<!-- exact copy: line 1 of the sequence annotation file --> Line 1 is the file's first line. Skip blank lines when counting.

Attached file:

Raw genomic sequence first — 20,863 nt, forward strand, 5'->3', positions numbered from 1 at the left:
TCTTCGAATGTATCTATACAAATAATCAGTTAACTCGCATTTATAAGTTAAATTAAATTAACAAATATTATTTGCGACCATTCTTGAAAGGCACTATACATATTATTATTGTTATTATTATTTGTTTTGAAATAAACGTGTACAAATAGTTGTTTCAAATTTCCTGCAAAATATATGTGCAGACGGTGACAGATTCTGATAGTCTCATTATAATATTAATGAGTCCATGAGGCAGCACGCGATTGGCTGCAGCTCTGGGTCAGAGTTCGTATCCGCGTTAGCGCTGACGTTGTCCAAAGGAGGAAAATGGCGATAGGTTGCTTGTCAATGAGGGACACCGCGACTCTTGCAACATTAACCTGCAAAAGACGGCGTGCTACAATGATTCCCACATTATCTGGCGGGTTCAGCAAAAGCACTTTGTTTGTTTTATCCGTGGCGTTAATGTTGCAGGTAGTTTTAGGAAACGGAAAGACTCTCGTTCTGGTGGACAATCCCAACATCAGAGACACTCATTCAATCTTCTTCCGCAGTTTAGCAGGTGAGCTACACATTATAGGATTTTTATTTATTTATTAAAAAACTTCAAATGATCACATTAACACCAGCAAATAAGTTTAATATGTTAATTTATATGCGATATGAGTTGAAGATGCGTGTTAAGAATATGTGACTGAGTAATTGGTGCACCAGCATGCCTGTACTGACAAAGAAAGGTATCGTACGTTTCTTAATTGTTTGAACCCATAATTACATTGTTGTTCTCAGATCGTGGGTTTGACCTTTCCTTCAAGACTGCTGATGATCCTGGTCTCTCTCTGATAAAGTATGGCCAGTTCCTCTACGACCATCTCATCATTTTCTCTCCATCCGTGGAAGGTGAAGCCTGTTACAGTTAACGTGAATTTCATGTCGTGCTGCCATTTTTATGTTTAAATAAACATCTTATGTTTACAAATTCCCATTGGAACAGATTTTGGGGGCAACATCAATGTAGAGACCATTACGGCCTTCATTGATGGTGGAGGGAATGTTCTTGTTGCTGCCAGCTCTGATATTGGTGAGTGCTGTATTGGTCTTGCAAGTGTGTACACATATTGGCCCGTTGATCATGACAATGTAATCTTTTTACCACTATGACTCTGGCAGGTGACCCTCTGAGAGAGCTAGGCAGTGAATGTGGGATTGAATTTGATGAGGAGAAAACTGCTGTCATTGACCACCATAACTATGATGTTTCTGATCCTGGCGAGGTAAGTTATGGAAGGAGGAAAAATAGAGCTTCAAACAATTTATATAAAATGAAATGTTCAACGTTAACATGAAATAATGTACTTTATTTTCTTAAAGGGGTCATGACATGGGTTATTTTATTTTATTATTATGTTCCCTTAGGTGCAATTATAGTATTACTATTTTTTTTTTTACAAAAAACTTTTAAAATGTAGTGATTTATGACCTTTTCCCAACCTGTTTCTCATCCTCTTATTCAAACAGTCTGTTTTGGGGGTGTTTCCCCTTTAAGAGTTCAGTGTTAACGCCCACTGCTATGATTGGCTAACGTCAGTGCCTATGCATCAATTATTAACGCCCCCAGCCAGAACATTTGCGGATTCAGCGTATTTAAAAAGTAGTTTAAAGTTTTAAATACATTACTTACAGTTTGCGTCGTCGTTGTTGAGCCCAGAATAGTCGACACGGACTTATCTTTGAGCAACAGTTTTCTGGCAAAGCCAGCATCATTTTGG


Raw genomic sequence first — 20,863 nt, forward strand, 5'->3', positions numbered from 1 at the left: